Russian dictator Vladimir Putin’s announcement on Dec. 5 that Russian forces will conduct a 36-hour ceasefire along the entire front line in Ukraine is likely an information operation intended to damage Ukraine's reputation, the Institute for the Study of War said in its latest report.
Putin ordered Defense Minister Sergei Shoigu to implement a temporary ceasefire along the entire front line in Ukraine from midday on Jan. 6 to midnight on Jan. 7, according to Russian state media agency RIA Novosti, citing an official Kremlin press release.
Considering that Putin "cannot reasonably expect Ukraine to meet the terms of this suddenly declared ceasefire, (he) may have called for the ceasefire to frame Ukraine as unaccommodating and unwilling to take the necessary steps towards negotiations," the ISW wrote.
Ceasefires also take time to organize and implement, and if Putin were serious about the Jan. 6-7 ceasefire, it would not have been announced 24 hours in advance, according to the ISW.
Earlier on Jan. 5, Patriarch Kirill, leader of the Russian Orthodox Church and a fervent supporter of Russia's war in Ukraine, had called for a "Christmas Truce" inspired by the famous ceasefire on the Western Front on Dec. 24, 1914, so that Orthodox Christian soldiers on both sides "could visit church services on Christmas Eve and Christmas Day."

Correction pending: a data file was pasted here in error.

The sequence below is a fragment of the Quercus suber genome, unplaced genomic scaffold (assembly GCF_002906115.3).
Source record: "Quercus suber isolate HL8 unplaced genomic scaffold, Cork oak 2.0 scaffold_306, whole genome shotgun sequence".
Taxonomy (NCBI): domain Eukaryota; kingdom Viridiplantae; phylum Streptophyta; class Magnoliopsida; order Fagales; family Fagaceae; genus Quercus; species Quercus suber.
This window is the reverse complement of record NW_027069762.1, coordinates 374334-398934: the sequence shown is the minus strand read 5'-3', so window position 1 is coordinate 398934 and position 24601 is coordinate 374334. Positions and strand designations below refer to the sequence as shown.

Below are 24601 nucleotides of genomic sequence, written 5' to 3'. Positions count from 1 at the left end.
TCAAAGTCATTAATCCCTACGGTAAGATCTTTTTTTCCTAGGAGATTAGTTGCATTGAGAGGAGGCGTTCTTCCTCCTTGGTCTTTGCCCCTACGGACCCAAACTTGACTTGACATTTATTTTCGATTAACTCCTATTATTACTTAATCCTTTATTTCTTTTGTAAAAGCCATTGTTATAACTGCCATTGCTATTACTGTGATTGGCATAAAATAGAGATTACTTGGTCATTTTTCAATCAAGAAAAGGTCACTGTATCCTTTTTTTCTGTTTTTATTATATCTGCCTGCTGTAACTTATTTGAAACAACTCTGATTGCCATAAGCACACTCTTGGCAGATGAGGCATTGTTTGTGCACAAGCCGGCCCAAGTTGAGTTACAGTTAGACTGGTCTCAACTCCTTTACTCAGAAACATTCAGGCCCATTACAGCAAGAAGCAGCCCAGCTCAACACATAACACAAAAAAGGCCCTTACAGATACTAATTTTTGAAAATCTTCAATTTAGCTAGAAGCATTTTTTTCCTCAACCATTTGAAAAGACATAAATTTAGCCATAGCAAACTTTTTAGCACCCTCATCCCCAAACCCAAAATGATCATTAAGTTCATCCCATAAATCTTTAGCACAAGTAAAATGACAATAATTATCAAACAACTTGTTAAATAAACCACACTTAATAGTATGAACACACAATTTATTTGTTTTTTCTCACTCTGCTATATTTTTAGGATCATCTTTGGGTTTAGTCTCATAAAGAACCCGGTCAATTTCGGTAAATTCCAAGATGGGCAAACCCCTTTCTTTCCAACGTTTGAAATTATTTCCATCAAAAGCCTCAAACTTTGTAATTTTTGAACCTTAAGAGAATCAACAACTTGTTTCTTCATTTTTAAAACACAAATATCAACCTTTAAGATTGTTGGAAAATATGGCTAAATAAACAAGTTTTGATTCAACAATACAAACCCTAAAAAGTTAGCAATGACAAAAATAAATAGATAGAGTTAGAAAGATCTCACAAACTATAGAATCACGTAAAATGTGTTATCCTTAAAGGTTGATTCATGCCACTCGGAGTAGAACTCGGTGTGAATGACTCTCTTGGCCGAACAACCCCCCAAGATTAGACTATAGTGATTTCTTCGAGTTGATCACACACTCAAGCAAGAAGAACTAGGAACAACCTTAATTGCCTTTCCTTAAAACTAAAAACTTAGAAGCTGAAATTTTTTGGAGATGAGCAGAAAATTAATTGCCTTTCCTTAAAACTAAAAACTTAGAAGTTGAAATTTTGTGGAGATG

Putin’s announcement was ostensibly a response to Patriarch Kirill's statement, the ISW wrote in its assessment.
Both Ukrainian and Western officials, including U.S. President Joe Biden, immediately called out the hypocrisy of the ceasefire announcement, stressing that Russia had conducted attacks across Ukraine at military and civilian infrastructure on Dec. 25--when many Ukrainians celebrate Christmas--and New Year's, the ISW said.
On New Year's Eve, Russia attacked Ukraine with missiles, followed by an attack with 45 drones minutes after New Year's, killing one and injuring 28 civilians around the country, including three children.